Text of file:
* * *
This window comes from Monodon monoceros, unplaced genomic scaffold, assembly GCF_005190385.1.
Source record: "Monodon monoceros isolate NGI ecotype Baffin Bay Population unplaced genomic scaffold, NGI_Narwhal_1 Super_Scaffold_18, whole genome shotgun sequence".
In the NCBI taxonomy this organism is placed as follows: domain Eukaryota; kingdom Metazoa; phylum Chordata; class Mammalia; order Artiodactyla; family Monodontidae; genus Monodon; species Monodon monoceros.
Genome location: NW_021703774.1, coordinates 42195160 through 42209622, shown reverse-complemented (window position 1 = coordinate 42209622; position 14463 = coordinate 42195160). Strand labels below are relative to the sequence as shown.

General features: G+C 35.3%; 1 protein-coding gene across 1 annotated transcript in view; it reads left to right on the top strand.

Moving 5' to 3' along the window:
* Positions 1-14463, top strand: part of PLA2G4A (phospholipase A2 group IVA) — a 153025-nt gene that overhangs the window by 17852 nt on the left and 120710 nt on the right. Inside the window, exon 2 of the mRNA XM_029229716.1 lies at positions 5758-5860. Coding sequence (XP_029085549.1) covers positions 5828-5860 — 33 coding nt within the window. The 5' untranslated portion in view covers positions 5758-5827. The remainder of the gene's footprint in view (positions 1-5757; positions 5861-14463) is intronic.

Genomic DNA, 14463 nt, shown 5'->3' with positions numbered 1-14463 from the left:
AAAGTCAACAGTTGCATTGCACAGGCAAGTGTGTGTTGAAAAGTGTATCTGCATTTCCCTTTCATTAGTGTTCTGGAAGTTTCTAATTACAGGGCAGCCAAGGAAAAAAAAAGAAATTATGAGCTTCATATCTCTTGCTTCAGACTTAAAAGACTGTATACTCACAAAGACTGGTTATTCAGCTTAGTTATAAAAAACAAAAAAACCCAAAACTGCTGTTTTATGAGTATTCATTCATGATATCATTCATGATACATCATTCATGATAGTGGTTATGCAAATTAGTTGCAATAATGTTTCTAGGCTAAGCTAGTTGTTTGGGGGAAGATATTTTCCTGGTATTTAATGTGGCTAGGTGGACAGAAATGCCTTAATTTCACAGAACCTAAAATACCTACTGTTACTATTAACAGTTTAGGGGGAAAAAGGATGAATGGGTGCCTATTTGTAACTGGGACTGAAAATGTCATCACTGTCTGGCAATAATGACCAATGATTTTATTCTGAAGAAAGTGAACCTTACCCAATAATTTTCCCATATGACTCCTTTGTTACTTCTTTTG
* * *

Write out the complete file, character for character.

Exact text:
This window comes from Monodon monoceros, unplaced genomic scaffold, assembly GCF_005190385.1.
Source record: "Monodon monoceros isolate NGI ecotype Baffin Bay Population unplaced genomic scaffold, NGI_Narwhal_1 Super_Scaffold_18, whole genome shotgun sequence".
In the NCBI taxonomy this organism is placed as follows: domain Eukaryota; kingdom Metazoa; phylum Chordata; class Mammalia; order Artiodactyla; family Monodontidae; genus Monodon; species Monodon monoceros.
Genome location: NW_021703774.1, coordinates 42195160 through 42209622, shown reverse-complemented (window position 1 = coordinate 42209622; position 14463 = coordinate 42195160). Strand labels below are relative to the sequence as shown.

General features: G+C 35.3%; 1 protein-coding gene across 1 annotated transcript in view; it reads left to right on the top strand.

Moving 5' to 3' along the window:
* Positions 1-14463, top strand: part of PLA2G4A (phospholipase A2 group IVA) — a 153025-nt gene that overhangs the window by 17852 nt on the left and 120710 nt on the right. Inside the window, exon 2 of the mRNA XM_029229716.1 lies at positions 5758-5860. Coding sequence (XP_029085549.1) covers positions 5828-5860 — 33 coding nt within the window. The 5' untranslated portion in view covers positions 5758-5827. The remainder of the gene's footprint in view (positions 1-5757; positions 5861-14463) is intronic.

Genomic DNA, 14463 nt, shown 5'->3' with positions numbered 1-14463 from the left:
AAAGTCAACAGTTGCATTGCACAGGCAAGTGTGTGTTGAAAAGTGTATCTGCATTTCCCTTTCATTAGTGTTCTGGAAGTTTCTAATTACAGGGCAGCCAAGGAAAAAAAAAGAAATTATGAGCTTCATATCTCTTGCTTCAGACTTAAAAGACTGTATACTCACAAAGACTGGTTATTCAGCTTAGTTATAAAAAACAAAAAAACCCAAAACTGCTGTTTTATGAGTATTCATTCATGATATCATTCATGATACATCATTCATGATAGTGGTTATGCAAATTAGTTGCAATAATGTTTCTAGGCTAAGCTAGTTGTTTGGGGGAAGATATTTTCCTGGTATTTAATGTGGCTAGGTGGACAGAAATGCCTTAATTTCACAGAACCTAAAATACCTACTGTTACTATTAACAGTTTAGGGGGAAAAAGGATGAATGGGTGCCTATTTGTAACTGGGACTGAAAATGTCATCACTGTCTGGCAATAATGACCAATGATTTTATTCTGAAGAAAGTGAACCTTACCCAATAATTTTCCCATATGACTCCTTTGTTACTTCTTTTG